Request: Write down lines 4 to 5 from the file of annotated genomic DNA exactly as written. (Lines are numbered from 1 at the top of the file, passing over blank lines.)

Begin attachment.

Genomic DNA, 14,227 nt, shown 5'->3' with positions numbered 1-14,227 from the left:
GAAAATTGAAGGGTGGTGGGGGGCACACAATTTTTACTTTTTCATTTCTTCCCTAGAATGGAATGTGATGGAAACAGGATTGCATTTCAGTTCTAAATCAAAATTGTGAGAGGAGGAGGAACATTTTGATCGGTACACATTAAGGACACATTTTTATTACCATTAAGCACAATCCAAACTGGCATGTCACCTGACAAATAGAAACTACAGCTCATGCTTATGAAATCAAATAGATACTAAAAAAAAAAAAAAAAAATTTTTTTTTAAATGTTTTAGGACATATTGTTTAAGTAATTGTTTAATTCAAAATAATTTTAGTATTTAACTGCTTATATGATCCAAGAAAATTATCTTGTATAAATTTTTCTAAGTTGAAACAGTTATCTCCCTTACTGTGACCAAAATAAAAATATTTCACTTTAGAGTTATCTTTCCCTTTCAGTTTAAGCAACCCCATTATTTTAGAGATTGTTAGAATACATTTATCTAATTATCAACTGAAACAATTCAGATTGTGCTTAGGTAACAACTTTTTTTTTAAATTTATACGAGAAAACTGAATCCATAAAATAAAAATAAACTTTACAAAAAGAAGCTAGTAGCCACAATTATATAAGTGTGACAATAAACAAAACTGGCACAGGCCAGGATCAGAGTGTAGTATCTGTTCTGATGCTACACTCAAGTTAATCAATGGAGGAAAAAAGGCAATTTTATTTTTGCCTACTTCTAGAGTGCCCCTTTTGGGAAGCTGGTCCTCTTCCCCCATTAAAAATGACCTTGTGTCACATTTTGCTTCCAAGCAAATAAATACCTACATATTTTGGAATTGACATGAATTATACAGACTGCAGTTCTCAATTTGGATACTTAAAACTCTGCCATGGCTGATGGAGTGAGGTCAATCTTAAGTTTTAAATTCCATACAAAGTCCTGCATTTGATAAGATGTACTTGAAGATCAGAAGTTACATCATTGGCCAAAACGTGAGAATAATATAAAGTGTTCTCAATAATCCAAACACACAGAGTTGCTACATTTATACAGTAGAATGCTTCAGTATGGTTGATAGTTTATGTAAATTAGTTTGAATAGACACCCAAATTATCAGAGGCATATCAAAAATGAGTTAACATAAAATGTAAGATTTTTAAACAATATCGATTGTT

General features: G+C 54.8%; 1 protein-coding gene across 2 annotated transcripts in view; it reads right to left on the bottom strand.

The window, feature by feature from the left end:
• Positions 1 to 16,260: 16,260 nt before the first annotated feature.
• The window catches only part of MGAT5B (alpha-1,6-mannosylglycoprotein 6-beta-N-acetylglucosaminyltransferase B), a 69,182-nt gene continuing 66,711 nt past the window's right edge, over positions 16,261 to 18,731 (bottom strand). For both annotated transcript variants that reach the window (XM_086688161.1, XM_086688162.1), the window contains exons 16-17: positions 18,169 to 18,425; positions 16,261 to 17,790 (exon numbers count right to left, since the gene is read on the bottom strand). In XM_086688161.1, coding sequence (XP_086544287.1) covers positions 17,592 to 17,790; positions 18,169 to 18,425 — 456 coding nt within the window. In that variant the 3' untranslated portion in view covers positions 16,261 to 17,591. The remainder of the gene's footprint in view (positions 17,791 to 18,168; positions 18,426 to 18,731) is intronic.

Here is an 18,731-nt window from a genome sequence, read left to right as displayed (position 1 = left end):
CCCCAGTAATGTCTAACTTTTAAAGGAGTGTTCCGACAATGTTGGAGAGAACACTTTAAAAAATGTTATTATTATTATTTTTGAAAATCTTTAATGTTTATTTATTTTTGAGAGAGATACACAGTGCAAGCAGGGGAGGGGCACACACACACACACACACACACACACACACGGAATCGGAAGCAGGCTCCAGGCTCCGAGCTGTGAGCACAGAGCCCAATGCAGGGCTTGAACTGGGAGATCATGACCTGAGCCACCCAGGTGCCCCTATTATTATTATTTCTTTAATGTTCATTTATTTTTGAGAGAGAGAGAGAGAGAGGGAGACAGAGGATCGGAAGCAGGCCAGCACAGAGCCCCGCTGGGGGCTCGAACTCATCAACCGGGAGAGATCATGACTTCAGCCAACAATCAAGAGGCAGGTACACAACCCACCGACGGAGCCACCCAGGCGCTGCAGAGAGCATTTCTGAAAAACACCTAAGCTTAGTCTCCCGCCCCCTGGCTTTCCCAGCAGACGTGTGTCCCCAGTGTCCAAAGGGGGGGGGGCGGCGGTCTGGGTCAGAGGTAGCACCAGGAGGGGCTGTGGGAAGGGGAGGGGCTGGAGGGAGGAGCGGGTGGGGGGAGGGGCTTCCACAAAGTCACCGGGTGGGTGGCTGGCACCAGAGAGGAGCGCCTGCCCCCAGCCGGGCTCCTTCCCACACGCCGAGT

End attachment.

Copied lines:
The window, feature by feature from the left end:
• Positions 1 to 16,260: 16,260 nt before the first annotated feature.